A Telus Corp. executive told a CRTC hearing Tuesday that Rogers Communications Inc.’s proposed takeover of Shaw Communications Inc. is dangerous for the same reason that Rogers is pursuing it — scale.
During Monday’s opening day of hearings in Gatineau, Que. on the merger, Rogers executives said the company needs to acquire Shaw in order to grow to the size to get the kind of scale needed to compete against increasing competition from companies like Netflix and Amazon.
Telus said that achieving that scale would open the potential for Rogers to secure exclusive rights to international content, and make Rogers a de facto licensing authority for Canadian programming.
“This merger will greatly reduce competition and consumer choice, and will impoverish the diversity of voices in the broadcasting system” said Stephen Schmidt, vice-president telecom policy and chief regulatory legal counsel at Telus.
“The unprecedented scale will also turn Rogers into a gatekeeper for Canadian programming services, because these services will depend on Rogers for their continued survival.”
Vancouver-based Telus said that if the merger went ahead, Rogers would have about 47 per cent of English-language broadcast subscribers and that its network would reach 80 per cent of Canadians.
The scale, combined with Rogers’ vertical integration of program creation and distribution, would give it tremendous potential to control exclusive content, he argued.
Schmidt said that regulatory safeguards would not be enough to offset the competitive advantage of that scale, and urged the regulator to reject the deal.
He also challenged Rogers’ argument that the deal was needed to boost infrastructure investments, noting that the $1 billion for rural infrastructure and $2.5 billion for 5G networks that Rogers has committed to pales compared with the $27.5 billion Telus has committed on fibre and 5G in B.C. and Alberta without any merger and that the spending would likely go ahead in any case.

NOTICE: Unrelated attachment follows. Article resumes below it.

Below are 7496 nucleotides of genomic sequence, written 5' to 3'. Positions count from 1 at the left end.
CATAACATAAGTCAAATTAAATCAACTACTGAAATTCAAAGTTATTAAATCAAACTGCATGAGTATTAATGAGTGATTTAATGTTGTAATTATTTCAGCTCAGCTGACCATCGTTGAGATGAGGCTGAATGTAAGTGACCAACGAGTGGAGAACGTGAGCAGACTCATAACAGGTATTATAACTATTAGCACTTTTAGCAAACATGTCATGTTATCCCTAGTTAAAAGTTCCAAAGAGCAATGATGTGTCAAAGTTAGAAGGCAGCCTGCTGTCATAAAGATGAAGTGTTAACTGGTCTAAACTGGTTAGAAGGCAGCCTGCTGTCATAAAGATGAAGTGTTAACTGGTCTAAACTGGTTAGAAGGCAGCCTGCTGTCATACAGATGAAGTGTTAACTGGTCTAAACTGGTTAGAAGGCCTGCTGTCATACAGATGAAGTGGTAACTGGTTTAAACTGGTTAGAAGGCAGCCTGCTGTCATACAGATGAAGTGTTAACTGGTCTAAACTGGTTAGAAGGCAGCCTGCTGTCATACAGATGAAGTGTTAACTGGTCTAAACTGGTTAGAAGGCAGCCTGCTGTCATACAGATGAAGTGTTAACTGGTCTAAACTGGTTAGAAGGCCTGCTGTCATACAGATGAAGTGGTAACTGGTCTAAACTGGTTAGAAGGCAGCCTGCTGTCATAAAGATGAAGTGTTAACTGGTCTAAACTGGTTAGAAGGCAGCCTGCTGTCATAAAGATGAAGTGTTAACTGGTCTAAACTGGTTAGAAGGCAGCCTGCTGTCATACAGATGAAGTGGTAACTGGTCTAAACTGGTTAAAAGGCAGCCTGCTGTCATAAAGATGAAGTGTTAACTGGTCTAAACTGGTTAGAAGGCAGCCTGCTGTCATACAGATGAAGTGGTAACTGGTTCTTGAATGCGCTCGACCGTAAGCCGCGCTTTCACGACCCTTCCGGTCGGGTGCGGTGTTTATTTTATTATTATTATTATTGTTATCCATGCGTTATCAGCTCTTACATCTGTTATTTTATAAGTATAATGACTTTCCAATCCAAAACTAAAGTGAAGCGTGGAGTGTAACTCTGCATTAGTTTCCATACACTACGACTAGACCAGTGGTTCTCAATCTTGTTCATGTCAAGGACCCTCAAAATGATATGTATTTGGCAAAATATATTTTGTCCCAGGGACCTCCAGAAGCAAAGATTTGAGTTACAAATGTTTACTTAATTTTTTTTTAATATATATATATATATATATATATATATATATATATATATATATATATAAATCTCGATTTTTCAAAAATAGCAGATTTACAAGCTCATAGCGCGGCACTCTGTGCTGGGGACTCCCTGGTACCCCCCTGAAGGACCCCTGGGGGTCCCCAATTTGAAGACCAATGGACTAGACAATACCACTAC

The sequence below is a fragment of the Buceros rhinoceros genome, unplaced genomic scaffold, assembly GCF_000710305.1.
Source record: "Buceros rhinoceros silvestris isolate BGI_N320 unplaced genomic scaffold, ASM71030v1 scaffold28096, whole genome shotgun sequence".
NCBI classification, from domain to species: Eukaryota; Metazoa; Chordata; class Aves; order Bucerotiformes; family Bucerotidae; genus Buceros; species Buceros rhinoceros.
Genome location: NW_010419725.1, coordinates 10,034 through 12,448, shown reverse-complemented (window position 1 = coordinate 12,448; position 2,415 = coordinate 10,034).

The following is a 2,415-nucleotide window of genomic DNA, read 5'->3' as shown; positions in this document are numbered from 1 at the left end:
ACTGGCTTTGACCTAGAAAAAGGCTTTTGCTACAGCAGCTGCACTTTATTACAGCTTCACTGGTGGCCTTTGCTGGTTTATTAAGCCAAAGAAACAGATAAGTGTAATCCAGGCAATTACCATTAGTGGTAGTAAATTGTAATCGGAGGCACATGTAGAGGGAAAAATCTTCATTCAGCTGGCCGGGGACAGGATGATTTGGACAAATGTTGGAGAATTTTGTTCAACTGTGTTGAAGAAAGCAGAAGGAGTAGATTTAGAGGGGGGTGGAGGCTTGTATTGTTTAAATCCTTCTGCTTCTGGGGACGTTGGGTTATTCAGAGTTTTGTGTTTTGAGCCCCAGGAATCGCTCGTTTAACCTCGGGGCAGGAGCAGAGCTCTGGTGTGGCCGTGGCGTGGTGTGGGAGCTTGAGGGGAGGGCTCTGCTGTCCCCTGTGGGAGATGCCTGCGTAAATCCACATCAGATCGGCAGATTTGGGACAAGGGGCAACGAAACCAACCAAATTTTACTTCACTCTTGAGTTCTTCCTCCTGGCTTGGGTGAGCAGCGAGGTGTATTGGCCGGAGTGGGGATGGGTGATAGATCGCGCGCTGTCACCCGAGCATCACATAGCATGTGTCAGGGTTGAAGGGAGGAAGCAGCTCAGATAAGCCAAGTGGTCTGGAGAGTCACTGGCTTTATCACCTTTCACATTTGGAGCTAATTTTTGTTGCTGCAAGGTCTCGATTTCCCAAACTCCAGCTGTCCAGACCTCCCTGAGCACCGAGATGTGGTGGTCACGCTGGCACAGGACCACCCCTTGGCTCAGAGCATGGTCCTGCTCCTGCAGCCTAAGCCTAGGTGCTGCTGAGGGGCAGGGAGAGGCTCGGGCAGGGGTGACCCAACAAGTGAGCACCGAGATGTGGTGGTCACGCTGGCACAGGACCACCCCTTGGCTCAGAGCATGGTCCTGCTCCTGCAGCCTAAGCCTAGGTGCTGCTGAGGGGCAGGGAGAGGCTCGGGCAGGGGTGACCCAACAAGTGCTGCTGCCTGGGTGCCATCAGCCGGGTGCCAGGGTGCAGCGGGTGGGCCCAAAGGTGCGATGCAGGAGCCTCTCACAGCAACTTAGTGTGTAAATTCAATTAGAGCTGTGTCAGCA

“The benefits are emphatically not significant,” he said.
Rogers said Monday that the deal would increase competition, especially by moving into rural areas that are currently only served by Telus.
Rogers wouldn’t guarantee that Shaw customers wouldn’t see rate increases, but said competition from Telus would act as a check on prices.
Schmidt said Telus wouldn’t be able to compete, however, if it didn’t have access to the content that Rogers would be able to offer.
The hearings at the CRTC are focused on the broadcasting aspects of the merger, while other issues such as mobile wireless services will be reviewed by the Competition Bureau and from Innovation, Science and Economic Development Canada.
Several other intervenors including BCE Inc. and consumer advocacy groups are also set to speak at the hearings that continue through the week, with Rogers set to respond to comments on Friday.
This report by The Canadian Press was first published Nov. 23, 2021.
—Ian Bickis, The Canadian Press